The role of the group is to continue to support our members with strong trading terms, excellent promotional programmes, latest category insights and core range support. Support services to reduce costs in their businesses remain vital to help our members grow sales and reduce their operating costs.

Being the biggest independent buying group allows us to negotiate competitive trading terms and promotions across all sectors, retail and OOH. Creating a cost-effective membership infrastructure that recognises the independence of our members, providing them with the flexibility to engage and the freedom to express their local point of difference and to execute their personal business strategies within the framework of the group is vital to long-term success for our members, our suppliers and the group as a whole.”



“We have learned fast how to adapt our services and business in the wake of Brexit and Covid. Being a small business, we can react fast with agility, which has stood us in good stead. 

As the hospitality sector has unlocked, we’re trading at our highest level ever. The coming 12 months remain critical in staying close to customers, finding out how their business models have changed and adapting our service accordingly. 

The market has certainly tightened in terms of supply and product availability, alongside driver shortages, in getting those products to where they need to be. Those wholesalers that can deliver on their promise will win. Here at Mevalco, we’ve invested in new vans and new people and are ideally placed to capitalise in the coming months on the fast-growing demand for our products.

We always stay close to engage with our bank, our backers and our vehicle leasing company every step of the way. They are an integral part of our team and they may well be able to help, where help is needed. We are great advocates of collaborative working and sharing of best practice.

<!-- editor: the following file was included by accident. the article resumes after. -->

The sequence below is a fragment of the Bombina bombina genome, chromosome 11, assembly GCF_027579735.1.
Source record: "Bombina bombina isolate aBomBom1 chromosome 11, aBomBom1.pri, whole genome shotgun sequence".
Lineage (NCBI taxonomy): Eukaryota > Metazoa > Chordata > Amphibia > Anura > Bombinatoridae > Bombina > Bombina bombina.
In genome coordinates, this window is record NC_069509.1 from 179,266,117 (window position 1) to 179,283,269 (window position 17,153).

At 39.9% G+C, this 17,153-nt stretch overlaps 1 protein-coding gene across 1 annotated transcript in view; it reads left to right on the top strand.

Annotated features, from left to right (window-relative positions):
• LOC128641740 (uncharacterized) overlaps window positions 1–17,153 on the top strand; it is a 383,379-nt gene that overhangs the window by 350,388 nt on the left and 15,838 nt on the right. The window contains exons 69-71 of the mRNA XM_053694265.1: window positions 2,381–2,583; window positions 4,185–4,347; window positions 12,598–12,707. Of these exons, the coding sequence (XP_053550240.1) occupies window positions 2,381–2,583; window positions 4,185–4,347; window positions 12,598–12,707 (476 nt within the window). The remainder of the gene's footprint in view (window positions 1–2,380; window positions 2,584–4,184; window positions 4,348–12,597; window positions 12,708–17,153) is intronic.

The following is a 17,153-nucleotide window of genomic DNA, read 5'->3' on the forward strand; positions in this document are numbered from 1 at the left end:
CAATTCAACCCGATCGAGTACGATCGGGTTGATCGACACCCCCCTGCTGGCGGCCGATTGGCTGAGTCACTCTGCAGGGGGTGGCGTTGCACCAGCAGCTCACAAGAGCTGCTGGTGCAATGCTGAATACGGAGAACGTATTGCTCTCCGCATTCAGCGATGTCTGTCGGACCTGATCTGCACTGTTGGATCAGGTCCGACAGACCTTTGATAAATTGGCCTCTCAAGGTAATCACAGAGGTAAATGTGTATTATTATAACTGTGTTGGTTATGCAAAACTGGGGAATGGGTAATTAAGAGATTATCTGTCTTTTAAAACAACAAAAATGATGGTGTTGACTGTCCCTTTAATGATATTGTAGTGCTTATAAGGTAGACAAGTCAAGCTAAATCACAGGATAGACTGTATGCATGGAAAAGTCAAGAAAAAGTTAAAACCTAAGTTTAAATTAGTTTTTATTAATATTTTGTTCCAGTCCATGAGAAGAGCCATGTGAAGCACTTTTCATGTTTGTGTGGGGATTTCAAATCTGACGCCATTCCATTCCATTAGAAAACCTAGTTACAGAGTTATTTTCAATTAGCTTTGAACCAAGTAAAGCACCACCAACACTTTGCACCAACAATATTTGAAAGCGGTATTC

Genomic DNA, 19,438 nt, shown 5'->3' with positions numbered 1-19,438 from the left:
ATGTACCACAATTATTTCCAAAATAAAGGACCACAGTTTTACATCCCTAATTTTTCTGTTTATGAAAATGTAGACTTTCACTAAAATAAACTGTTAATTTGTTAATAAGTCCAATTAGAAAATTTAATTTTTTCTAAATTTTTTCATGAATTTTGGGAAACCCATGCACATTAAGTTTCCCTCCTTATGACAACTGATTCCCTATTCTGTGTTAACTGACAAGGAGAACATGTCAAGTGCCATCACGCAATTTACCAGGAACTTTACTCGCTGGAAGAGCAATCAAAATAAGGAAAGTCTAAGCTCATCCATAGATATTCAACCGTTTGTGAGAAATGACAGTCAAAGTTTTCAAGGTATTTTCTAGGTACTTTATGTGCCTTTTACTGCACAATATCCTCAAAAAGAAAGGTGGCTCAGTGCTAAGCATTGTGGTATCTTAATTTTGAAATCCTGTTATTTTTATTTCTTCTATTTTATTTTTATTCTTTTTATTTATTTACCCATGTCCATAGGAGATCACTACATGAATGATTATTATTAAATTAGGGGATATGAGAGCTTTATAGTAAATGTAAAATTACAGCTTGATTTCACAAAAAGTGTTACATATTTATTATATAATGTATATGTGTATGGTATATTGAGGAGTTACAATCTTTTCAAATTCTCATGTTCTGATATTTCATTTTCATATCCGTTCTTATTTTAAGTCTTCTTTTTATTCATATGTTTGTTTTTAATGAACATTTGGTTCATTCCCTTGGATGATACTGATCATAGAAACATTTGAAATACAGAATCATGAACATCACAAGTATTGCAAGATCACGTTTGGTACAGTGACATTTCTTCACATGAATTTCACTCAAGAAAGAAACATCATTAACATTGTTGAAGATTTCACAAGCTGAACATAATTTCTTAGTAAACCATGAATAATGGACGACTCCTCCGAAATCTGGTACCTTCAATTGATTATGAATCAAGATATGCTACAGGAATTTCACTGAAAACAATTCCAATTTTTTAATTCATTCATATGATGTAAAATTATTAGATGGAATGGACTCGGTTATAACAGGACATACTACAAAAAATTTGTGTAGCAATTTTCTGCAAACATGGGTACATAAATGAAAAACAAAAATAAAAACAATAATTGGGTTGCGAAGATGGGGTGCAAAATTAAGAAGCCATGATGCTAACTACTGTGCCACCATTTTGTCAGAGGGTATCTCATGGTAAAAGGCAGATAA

In the coming 12 months, we expect to see continuing challenges around imports due to Brexit. We are working to understand where the main expenditure will fall. We believe there will be additional costs in Spain and in the UK, per shipment. While on large orders, these increases can potentially be offset, on smaller quantities price increases are inevitable to the customer.

We have a concern that some of our smaller suppliers won’t have the know-how to be able to deal with the new paperwork and so we may not be able to import from them going forward. It’s too early to tell categorically at the moment, but the months ahead will give us the full impact of Brexit. Next year may be a bumpy road.”



“I see the year ahead as one of potential change with further consolidation in the market as the impact of the past 18 months starts to bite harder.

The disruption currently being evidenced in the supply chain due to labour shortages looks set to continue and there will, undoubtedly, be crunch times when seasonal demand creates pinch points alongside these labour shortages.

And don’t forget, we’ve yet to see the full impact of wage inflation. This wage infation, together with pressure on supply and demand – and Brexit – is already coming into play. I’d expect it to put more pressure on the economy. Not least, coming from a place of deflation, it will cause additional stress.

This could well impact on consumer demand as price inflation hits the average basket value, in which case we can expect to see more emphasis on value spend and customers will, inevitably, look for different ways to shop to get them the best value. Inflation is also likely to impact on eating out – potentially even more so than the convenience channel.

We’d expect to see that regulations and legislations will change consumer behaviour and demand, for example, HFSS, which is a critical factor alongside Covid. And if we look at the commercial side and business rates in particular, we’d like to see a change of policy coming through to allow easier mobilisation to help businesses.”

Bestway Wholesale Brexit convenience Country Range Covid Dawood Pervez Foodservice Government HGV drivers hospitality inflation John Kinney Justin Slawson Kate Bancroft Mevalco Neil Turton plant-based products pricing Staffing Sugro Unitas